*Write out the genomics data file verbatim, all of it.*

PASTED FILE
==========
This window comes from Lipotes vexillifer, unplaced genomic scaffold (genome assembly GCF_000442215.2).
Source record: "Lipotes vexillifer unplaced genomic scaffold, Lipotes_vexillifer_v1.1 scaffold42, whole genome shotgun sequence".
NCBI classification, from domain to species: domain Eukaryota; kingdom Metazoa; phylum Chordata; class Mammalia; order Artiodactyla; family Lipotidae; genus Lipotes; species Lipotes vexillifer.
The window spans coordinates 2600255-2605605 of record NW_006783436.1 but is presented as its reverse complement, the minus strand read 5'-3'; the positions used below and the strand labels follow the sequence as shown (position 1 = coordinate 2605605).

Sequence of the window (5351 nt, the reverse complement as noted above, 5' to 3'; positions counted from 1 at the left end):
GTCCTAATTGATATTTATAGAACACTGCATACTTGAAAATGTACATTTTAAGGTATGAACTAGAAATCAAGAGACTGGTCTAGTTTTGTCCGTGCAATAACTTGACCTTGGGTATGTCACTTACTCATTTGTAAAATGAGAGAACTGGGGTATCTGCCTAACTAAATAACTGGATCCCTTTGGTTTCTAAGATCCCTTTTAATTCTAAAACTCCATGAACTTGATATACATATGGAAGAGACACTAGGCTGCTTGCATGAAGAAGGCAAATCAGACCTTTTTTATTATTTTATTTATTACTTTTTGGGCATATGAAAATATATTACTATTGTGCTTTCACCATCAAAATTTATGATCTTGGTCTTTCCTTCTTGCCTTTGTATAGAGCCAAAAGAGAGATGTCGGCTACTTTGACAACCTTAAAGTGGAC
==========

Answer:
This window comes from Lipotes vexillifer, unplaced genomic scaffold (genome assembly GCF_000442215.2).
Source record: "Lipotes vexillifer unplaced genomic scaffold, Lipotes_vexillifer_v1.1 scaffold42, whole genome shotgun sequence".
NCBI classification, from domain to species: domain Eukaryota; kingdom Metazoa; phylum Chordata; class Mammalia; order Artiodactyla; family Lipotidae; genus Lipotes; species Lipotes vexillifer.
The window spans coordinates 2600255-2605605 of record NW_006783436.1 but is presented as its reverse complement, the minus strand read 5'-3'; the positions used below and the strand labels follow the sequence as shown (position 1 = coordinate 2605605).

Sequence of the window (5351 nt, the reverse complement as noted above, 5' to 3'; positions counted from 1 at the left end):
GTCCTAATTGATATTTATAGAACACTGCATACTTGAAAATGTACATTTTAAGGTATGAACTAGAAATCAAGAGACTGGTCTAGTTTTGTCCGTGCAATAACTTGACCTTGGGTATGTCACTTACTCATTTGTAAAATGAGAGAACTGGGGTATCTGCCTAACTAAATAACTGGATCCCTTTGGTTTCTAAGATCCCTTTTAATTCTAAAACTCCATGAACTTGATATACATATGGAAGAGACACTAGGCTGCTTGCATGAAGAAGGCAAATCAGACCTTTTTTATTATTTTATTTATTACTTTTTGGGCATATGAAAATATATTACTATTGTGCTTTCACCATCAAAATTTATGATCTTGGTCTTTCCTTCTTGCCTTTGTATAGAGCCAAAAGAGAGATGTCGGCTACTTTGACAACCTTAAAGTGGAC